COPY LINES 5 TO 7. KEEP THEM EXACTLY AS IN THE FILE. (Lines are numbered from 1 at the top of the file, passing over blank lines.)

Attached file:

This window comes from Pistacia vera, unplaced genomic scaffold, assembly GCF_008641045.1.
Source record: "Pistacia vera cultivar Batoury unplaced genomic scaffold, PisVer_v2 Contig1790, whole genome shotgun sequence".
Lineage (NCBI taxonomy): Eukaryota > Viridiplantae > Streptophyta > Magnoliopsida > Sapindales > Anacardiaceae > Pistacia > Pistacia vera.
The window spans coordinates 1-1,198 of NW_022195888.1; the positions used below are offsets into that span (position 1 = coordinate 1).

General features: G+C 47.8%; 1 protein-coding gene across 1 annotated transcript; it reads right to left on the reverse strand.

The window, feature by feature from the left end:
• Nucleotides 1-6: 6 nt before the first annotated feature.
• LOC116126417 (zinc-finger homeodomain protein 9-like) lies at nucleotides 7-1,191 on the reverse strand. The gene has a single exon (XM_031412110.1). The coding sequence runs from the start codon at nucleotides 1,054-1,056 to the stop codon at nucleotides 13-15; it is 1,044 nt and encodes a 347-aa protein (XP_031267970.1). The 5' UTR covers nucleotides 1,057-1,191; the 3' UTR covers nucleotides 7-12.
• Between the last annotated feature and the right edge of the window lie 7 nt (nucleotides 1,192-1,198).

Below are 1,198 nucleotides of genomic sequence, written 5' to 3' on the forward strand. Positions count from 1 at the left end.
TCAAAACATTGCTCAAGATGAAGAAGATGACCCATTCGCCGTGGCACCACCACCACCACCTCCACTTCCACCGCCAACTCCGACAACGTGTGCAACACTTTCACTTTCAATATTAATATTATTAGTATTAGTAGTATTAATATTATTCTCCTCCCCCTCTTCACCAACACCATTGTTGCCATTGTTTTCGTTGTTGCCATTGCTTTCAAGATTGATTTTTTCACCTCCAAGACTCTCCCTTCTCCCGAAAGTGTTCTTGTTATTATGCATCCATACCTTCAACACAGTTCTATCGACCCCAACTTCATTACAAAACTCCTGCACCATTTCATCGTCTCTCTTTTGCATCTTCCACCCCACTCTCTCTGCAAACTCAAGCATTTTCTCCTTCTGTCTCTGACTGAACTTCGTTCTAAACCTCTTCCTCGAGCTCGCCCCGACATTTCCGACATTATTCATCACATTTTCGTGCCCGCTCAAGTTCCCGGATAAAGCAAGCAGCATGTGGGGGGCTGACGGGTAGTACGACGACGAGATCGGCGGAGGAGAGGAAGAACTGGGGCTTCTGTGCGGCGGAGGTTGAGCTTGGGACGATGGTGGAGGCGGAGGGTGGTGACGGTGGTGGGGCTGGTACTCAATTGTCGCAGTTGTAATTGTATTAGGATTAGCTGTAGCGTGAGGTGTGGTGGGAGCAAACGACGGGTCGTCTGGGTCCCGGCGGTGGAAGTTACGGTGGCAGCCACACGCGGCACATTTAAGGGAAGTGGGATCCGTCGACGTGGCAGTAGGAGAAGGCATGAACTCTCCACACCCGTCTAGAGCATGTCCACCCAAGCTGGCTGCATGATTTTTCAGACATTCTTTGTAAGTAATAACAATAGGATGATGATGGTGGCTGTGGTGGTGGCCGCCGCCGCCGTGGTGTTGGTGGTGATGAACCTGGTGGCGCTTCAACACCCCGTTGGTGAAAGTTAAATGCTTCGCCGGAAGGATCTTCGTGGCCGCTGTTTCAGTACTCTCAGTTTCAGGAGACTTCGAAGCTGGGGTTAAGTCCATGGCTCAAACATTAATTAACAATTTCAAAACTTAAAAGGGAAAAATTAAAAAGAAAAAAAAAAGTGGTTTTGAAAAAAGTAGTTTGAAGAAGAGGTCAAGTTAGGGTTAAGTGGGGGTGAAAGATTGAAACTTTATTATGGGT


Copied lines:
General features: G+C 47.8%; 1 protein-coding gene across 1 annotated transcript; it reads right to left on the reverse strand.

The window, feature by feature from the left end:
• Nucleotides 1-6: 6 nt before the first annotated feature.